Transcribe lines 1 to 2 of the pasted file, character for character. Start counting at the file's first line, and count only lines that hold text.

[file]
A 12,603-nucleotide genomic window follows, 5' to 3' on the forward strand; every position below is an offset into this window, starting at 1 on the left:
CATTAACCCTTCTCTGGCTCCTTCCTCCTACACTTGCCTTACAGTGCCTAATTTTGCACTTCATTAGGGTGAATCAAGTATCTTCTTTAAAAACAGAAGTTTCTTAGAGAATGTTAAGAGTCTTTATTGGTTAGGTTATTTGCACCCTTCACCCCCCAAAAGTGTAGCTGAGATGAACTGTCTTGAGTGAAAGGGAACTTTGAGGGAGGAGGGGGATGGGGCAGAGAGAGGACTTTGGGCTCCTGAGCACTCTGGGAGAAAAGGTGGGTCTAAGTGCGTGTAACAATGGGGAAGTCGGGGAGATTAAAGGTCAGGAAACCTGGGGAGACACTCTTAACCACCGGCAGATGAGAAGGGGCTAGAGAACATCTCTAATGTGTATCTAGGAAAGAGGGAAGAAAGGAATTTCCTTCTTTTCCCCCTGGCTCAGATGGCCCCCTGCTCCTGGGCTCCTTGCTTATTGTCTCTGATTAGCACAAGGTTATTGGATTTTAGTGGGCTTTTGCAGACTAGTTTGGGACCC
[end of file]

A 12,603-nucleotide genomic window follows, 5' to 3' on the forward strand; every position below is an offset into this window, starting at 1 on the left:
CATTAACCCTTCTCTGGCTCCTTCCTCCTACACTTGCCTTACAGTGCCTAATTTTGCACTTCATTAGGGTGAATCAAGTATCTTCTTTAAAAACAGAAGTTTCTTAGAGAATGTTAAGAGTCTTTATTGGTTAGGTTATTTGCACCCTTCACCCCCCAAAAGTGTAGCTGAGATGAACTGTCTTGAGTGAAAGGGAACTTTGAGGGAGGAGGGGGATGGGGCAGAGAGAGGACTTTGGGCTCCTGAGCACTCTGGGAGAAAAGGTGGGTCTAAGTGCGTGTAACAATGGGGAAGTCGGGGAGATTAAAGGTCAGGAAACCTGGGGAGACACTCTTAACCACCGGCAGATGAGAAGGGGCTAGAGAACATCTCTAATGTGTATCTAGGAAAGAGGGAAGAAAGGAATTTCCTTCTTTTCCCCCTGGCTCAGATGGCCCCCTGCTCCTGGGCTCCTTGCTTATTGTCTCTGATTAGCACAAGGTTATTGGATTTTAGTGGGCTTTTGCAGACTAGTTTGGGACCC